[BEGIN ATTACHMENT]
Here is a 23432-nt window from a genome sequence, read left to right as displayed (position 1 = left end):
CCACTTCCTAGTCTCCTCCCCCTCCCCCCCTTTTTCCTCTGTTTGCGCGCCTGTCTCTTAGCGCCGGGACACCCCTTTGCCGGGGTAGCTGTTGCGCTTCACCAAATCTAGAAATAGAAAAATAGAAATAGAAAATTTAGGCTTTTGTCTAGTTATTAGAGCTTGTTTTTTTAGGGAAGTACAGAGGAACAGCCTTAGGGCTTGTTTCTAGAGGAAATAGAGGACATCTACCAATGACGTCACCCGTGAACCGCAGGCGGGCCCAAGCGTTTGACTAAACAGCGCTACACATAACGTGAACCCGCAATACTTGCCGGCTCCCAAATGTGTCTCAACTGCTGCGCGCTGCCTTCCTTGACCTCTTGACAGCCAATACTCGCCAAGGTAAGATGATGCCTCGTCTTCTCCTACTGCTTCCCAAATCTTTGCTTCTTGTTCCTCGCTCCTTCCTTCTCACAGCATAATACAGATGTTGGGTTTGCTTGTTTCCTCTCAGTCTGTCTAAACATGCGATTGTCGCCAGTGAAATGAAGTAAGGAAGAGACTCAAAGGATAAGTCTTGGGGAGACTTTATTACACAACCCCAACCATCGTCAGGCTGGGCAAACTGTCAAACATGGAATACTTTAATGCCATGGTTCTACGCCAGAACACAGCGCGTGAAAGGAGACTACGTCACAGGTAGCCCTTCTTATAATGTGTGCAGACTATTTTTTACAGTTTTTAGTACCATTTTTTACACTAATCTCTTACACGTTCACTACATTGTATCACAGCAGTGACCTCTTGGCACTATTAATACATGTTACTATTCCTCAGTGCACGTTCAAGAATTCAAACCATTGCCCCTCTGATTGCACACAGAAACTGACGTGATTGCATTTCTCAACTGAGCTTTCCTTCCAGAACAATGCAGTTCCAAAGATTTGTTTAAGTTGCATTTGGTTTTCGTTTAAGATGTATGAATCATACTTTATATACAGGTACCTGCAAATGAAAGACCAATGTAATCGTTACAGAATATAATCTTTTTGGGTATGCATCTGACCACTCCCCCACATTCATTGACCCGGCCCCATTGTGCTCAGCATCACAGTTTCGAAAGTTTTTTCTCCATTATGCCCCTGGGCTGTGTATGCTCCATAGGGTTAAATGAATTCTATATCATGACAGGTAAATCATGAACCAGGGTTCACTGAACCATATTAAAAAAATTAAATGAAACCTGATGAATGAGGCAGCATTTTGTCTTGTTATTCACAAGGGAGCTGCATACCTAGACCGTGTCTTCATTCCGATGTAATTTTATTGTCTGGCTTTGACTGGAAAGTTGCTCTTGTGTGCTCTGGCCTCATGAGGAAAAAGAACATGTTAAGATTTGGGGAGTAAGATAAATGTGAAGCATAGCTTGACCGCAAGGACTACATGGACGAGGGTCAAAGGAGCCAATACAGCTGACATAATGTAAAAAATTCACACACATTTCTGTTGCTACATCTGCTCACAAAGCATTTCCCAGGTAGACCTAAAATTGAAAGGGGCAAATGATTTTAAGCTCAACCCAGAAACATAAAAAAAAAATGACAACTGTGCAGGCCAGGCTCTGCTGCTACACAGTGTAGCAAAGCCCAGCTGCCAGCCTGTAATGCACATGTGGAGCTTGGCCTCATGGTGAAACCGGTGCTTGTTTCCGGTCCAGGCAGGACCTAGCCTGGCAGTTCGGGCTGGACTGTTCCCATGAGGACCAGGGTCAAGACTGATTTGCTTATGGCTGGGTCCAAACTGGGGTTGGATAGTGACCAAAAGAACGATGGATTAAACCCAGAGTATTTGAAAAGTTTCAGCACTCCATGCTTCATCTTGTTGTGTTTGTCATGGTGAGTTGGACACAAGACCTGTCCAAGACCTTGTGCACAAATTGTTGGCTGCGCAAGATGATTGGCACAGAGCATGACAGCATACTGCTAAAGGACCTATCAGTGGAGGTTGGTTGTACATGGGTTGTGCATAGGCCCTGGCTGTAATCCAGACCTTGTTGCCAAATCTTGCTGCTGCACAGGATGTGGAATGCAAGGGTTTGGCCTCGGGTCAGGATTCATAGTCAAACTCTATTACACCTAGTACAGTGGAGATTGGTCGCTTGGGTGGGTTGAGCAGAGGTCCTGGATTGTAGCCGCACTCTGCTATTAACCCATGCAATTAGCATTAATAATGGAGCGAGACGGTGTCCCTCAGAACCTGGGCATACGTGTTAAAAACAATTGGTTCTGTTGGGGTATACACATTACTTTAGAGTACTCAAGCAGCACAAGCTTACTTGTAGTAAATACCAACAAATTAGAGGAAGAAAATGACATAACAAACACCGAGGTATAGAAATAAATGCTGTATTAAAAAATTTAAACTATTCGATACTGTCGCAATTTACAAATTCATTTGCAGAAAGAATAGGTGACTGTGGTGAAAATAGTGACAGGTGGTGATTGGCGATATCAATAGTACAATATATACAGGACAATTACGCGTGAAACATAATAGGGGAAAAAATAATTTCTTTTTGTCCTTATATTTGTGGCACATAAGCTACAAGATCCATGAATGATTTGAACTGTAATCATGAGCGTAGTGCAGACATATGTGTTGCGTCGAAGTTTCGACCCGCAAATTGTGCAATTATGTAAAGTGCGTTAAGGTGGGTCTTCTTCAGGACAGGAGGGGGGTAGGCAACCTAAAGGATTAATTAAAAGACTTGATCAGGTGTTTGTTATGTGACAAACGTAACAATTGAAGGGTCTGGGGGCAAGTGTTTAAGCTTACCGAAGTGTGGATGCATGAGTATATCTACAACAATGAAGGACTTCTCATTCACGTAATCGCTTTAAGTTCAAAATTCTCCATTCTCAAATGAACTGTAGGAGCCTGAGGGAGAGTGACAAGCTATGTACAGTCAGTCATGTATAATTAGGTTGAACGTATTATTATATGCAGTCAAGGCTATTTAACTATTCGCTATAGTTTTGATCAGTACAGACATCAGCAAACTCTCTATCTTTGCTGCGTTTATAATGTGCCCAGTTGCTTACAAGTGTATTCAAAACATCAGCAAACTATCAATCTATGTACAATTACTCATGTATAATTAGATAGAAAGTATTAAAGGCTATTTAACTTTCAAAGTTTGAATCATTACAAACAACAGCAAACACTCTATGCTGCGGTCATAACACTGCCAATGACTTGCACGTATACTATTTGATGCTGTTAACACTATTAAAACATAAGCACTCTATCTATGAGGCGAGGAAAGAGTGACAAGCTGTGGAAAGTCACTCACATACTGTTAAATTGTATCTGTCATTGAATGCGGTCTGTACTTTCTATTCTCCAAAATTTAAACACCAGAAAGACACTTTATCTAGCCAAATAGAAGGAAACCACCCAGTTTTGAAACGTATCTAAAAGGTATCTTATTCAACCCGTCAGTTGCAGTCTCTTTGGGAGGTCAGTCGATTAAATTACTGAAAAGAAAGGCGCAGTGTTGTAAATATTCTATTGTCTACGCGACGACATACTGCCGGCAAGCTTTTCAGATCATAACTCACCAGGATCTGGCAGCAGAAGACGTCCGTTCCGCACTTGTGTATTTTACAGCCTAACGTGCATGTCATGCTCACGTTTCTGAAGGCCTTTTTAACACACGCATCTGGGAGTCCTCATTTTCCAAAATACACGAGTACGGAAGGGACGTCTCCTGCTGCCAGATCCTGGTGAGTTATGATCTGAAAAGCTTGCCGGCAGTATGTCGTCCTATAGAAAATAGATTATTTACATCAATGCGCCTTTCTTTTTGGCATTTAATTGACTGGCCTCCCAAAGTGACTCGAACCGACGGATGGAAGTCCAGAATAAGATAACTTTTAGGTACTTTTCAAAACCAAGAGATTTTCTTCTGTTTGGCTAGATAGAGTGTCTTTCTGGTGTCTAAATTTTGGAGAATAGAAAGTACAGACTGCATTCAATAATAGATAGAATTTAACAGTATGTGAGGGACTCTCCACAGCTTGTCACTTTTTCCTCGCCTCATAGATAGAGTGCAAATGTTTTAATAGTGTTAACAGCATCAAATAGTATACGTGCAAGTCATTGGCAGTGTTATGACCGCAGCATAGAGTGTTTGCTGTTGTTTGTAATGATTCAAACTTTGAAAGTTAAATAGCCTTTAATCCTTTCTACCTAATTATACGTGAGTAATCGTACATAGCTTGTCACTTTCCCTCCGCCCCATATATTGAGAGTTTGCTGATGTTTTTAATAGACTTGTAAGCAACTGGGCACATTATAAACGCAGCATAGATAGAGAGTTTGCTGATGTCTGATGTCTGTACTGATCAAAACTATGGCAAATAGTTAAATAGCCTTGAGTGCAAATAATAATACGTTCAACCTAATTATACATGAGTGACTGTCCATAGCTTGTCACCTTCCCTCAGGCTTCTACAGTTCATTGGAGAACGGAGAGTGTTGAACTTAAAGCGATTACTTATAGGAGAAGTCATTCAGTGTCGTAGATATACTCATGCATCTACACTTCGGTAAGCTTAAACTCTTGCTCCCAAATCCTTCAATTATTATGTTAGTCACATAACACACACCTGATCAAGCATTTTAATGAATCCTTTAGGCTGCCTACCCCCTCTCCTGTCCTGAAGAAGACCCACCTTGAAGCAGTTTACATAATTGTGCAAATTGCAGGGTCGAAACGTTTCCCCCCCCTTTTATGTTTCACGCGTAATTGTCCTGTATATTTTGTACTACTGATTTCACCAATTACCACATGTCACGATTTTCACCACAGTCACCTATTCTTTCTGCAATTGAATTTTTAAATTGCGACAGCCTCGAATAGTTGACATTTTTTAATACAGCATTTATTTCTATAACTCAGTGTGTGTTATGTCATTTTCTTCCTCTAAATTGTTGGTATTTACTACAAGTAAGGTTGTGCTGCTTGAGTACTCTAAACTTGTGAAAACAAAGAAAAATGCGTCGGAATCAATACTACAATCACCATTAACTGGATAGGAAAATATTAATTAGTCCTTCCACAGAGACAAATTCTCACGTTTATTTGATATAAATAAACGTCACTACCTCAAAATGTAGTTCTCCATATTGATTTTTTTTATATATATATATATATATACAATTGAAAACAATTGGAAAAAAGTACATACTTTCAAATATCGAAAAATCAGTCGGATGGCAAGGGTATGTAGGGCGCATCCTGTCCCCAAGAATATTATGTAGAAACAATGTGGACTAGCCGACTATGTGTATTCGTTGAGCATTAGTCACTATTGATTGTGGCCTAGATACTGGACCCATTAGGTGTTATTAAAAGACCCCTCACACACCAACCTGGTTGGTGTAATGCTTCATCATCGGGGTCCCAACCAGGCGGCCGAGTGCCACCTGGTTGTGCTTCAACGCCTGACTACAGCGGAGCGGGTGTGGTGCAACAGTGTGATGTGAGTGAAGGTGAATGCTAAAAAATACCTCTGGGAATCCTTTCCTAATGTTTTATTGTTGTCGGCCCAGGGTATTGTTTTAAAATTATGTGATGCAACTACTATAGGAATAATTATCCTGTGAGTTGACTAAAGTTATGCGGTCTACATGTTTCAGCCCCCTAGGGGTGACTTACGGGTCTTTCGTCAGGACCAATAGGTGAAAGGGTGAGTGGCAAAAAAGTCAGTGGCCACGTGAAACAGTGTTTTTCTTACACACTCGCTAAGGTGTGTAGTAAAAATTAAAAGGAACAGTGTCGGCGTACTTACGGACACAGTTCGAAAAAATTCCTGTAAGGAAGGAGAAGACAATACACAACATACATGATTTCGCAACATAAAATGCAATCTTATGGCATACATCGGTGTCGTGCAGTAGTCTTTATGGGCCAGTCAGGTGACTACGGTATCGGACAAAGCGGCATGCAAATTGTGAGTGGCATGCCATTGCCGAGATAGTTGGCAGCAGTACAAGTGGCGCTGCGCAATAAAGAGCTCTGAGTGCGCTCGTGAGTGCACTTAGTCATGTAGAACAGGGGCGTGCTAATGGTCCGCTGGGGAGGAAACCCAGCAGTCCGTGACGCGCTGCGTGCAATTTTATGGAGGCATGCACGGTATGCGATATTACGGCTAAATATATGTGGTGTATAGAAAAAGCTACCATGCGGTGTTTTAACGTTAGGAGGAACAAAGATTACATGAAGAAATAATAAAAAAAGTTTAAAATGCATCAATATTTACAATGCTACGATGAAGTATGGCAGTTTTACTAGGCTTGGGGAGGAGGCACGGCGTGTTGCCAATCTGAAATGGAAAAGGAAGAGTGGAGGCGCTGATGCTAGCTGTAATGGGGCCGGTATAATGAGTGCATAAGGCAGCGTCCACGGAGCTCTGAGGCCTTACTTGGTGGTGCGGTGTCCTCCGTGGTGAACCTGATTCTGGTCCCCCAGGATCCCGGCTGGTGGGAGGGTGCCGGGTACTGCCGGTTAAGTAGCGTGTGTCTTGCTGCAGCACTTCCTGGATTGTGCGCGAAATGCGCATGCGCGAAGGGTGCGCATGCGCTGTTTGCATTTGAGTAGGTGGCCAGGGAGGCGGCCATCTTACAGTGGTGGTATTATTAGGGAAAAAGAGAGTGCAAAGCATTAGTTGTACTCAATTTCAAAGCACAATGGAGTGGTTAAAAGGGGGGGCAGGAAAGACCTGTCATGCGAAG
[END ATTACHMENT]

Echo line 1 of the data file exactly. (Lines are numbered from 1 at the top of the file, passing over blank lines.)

Here is a 23432-nt window from a genome sequence, read left to right as displayed (position 1 = left end):